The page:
JOLIET – Brian Neumann's crews were planting 33 trees along the city parkway along Hennepin Drive last week, and nearly every tree was a different species.
"The idea is to have a different species of tree in every spot," Neumann said, pointing to one tulip tree, then a black gum and then a Kentucky coffee. "The idea is to really, really diversify it."
The trees were replacing dead ash trees, killed by the emerald ash borer, in city of Joliet parkways.
The Fields on Caton Farm Inc., Neumann's nursery, planted about 500 trees for Joliet this spring. The trees planted Friday on Hennepin Drive were the last for the spring planting.
But crews will be back in the fall with more trees. After that, they will come for another six years as The Fields on Caton Farm fulfills a contract to replace about 7,000 ash trees lost to the emerald ash borer along city parkways.
Joliet and other towns are getting their trees back. But parkways will look a bit different as ash trees are replaced.
Repetition of species can have a nice, orderly appearance along certain city thoroughfares and village streets, as the trees bloom, flower and change colors in uniformity.
But Neumann said cities facing the expense of replacing thousands of ash trees have switched to diversity to avoid another unexpected tree disease.
"These trees here are honey locusts," he said, pointing to trees still flourishing in the Hennepin Drive parkway. "What happens if there's a problem with honey locusts?"
Tom Gollick, landscape division manager for The Fields, remembers planting ash trees along city parkways during the 1990s residential building boom.
"They were the most beautiful trees there were," Gollick said. "They grew well in that soil. Parkways can be terrible soil. There is a lot of construction debris."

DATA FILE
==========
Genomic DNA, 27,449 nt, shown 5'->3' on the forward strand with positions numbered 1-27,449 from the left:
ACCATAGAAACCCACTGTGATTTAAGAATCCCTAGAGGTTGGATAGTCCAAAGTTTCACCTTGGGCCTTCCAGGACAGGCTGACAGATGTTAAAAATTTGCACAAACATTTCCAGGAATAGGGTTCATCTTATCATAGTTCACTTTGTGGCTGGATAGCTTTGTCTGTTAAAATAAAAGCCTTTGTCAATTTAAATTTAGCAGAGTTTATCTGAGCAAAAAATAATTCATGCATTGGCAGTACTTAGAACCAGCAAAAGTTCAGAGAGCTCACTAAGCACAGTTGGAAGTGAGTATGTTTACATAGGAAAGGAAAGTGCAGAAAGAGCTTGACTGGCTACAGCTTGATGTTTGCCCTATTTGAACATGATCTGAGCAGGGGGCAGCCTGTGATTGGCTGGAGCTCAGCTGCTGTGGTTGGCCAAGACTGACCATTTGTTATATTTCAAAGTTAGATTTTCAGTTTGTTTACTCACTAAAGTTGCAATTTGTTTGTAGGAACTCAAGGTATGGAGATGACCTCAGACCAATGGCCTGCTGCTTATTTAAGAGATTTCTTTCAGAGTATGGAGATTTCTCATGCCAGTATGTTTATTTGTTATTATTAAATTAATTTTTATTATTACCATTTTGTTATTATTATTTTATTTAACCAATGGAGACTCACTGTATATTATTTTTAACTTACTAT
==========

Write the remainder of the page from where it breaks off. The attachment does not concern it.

Ash trees also stood up to the hazards of road salt. But they could not fight off the emerald ash borer.
Trees in subdivisions
City Councilman Larry Hug, who pushed for the tree replacement program, said thousands of ash trees were planted in the new subdivisions built on the far West Side of Joliet during the 1990s and early 2000s. The Wesmere and Cumberland subdivisions are two areas that got replacement trees this spring. But many neighborhoods are waiting.
"I'm still getting calls from people asking when it's going to happen, because they haven't got to them yet," Hug said. "I think in three to five years you'll see a huge difference. ... I think we should have started sooner."
The city has taken down about 5,000 ash trees in parkways. It expect to cut down another 2,000 to 5,000 trees infested with emerald ash borer.
Many residents do not know that Joliet this year started the tree replacement program, Hug said. The city website, cityofjoliet.info, does have an online form for people to request parkway replacement trees.
Exclusively for Joliet
The Fields on Caton Farm is expanding its 150-acre tree farm in Crest Hill to accommodate the demand for more trees from municipalities. The nursery has contracts as far north as Bartlett and as far east as Flossmoor. It supplies trees to local towns, including Shorewood, Channahon and Minooka.
For Joliet, the nursery has devoted acreage for trees that will be grown exclusively for the city over the next several years. It will ensure the diversity of stock demanded by Joliet, Neumann said. The city tree list includes more than 40 different species.
Because of the high demand for replacement trees in city parkways, not all municipalities can get the species they want when they want them, Neumann said. The Joliet program ensures the city can meet its diversity goals.
"I was able to choose the species that I wanted for our parkways and not take what they have," Joliet City Arborist Jim Teiber said.
In the first two years of the program, Joliet will take stock trees until the trees being grown at the nursery are ready to be planted in parkways.
"But I do have a specific list of stock material they must provide," Teiber said. "They either have to have that in stock or find it at a local nursery at the same price."
People want replacement trees in the parkways, but there is not widespread awareness of the city program, he said.
"I don't think the residents are aware that we have this program for the next seven years," Teiber said. "When they are aware they are very ecstatic."